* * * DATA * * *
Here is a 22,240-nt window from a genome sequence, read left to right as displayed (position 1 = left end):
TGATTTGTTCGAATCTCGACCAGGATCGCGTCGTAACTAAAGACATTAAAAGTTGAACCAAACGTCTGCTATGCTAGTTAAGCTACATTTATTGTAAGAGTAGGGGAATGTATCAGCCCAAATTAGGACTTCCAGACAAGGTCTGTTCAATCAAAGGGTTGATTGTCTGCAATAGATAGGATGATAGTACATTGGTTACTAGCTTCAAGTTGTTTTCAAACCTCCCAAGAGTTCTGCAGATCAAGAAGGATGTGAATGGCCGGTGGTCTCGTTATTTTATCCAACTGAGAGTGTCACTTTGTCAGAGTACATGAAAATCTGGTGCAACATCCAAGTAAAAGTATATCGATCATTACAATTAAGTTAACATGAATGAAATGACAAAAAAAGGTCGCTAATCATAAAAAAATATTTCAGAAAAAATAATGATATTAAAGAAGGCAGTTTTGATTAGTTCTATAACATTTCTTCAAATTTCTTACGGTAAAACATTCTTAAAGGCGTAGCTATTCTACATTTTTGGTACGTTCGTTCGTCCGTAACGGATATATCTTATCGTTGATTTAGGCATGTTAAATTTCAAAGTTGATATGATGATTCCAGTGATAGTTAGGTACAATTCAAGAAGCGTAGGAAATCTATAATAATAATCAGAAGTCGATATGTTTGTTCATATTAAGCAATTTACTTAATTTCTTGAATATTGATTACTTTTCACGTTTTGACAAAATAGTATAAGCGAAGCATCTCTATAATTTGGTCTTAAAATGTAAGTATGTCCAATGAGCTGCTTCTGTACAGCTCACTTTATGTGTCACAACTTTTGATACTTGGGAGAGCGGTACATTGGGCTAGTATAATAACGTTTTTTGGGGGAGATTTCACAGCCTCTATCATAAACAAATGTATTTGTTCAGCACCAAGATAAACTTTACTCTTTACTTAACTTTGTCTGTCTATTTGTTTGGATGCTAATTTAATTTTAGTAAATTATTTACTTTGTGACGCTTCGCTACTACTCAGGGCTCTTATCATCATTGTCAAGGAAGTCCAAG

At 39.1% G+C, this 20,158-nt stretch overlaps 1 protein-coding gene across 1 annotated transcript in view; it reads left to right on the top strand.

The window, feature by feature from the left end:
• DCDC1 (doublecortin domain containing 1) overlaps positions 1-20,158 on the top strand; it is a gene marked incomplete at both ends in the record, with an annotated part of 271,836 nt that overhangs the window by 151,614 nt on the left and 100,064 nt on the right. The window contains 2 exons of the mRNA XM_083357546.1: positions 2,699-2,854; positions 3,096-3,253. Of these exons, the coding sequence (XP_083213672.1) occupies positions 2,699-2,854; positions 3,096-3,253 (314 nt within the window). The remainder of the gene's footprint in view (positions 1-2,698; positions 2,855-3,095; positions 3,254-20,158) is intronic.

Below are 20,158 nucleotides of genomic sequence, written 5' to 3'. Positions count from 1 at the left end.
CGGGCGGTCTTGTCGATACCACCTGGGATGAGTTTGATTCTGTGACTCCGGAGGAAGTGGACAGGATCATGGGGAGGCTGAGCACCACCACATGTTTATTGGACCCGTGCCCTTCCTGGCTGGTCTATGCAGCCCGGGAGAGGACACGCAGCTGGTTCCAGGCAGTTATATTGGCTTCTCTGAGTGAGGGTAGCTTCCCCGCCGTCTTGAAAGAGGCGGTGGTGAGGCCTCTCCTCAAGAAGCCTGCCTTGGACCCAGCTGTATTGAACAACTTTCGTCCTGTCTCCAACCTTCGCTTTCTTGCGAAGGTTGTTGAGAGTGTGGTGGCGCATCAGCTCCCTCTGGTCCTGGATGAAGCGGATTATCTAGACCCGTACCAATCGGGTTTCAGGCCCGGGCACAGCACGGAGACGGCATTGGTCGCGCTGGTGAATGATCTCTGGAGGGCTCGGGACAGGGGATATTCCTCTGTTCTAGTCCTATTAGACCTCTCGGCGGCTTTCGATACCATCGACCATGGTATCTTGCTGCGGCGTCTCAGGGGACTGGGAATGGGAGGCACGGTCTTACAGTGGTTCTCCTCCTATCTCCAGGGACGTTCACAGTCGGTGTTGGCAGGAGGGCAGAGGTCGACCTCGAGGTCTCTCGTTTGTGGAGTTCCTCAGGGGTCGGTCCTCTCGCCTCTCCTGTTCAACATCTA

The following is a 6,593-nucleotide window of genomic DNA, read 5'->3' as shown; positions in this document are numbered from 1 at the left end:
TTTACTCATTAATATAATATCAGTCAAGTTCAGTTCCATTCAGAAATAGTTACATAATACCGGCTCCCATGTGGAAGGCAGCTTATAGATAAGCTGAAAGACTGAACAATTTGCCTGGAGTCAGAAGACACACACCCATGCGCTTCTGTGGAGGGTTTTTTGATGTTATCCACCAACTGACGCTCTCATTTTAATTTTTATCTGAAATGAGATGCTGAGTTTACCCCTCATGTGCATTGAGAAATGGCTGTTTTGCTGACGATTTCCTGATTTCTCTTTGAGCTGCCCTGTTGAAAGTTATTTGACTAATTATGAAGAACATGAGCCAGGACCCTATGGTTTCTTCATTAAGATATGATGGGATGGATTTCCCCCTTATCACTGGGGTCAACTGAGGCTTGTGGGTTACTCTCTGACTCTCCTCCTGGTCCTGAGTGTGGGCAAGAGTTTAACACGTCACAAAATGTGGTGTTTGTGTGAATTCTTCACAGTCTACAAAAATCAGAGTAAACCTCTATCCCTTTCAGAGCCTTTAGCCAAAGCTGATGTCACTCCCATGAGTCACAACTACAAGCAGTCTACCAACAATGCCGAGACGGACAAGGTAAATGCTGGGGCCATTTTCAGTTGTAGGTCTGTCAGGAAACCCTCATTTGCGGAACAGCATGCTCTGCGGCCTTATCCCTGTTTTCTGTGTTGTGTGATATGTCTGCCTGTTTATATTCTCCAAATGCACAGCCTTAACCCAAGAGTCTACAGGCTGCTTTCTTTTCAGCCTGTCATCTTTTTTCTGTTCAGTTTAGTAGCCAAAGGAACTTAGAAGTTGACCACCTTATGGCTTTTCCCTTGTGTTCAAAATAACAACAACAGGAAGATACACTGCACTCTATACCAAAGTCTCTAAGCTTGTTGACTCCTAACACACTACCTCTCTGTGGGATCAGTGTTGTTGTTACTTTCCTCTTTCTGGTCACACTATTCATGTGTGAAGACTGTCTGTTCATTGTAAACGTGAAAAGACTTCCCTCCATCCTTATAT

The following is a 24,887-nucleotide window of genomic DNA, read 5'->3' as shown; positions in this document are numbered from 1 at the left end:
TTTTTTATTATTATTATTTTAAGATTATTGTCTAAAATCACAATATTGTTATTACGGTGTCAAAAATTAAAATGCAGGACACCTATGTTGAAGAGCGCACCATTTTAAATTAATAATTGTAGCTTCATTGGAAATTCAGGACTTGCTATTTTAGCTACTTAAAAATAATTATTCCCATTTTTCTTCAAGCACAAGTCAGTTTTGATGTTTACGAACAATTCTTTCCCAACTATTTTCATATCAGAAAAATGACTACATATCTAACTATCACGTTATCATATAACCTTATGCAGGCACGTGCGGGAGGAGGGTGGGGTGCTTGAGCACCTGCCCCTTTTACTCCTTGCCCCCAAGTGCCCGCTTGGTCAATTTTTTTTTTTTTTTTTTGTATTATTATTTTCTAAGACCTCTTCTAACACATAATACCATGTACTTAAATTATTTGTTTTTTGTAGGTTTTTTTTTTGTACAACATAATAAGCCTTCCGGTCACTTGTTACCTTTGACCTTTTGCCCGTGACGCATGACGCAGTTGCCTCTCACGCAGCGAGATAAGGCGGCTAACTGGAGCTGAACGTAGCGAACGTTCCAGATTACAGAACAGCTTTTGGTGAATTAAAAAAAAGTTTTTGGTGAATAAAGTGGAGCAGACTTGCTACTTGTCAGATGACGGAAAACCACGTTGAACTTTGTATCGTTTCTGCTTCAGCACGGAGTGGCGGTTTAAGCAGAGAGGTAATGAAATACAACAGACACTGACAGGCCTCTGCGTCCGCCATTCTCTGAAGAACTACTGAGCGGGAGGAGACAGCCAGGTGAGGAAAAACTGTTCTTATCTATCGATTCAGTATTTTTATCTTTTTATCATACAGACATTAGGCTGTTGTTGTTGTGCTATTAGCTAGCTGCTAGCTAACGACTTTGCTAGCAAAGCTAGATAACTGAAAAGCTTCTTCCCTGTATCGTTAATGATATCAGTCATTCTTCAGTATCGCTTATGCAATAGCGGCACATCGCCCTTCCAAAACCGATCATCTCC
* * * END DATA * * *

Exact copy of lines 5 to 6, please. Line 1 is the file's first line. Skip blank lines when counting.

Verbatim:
• DCDC1 (doublecortin domain containing 1) overlaps positions 1-20,158 on the top strand; it is a gene marked incomplete at both ends in the record, with an annotated part of 271,836 nt that overhangs the window by 151,614 nt on the left and 100,064 nt on the right. The window contains 2 exons of the mRNA XM_083357546.1: positions 2,699-2,854; positions 3,096-3,253. Of these exons, the coding sequence (XP_083213672.1) occupies positions 2,699-2,854; positions 3,096-3,253 (314 nt within the window). The remainder of the gene's footprint in view (positions 1-2,698; positions 2,855-3,095; positions 3,254-20,158) is intronic.

Below are 20,158 nucleotides of genomic sequence, written 5' to 3'. Positions count from 1 at the left end.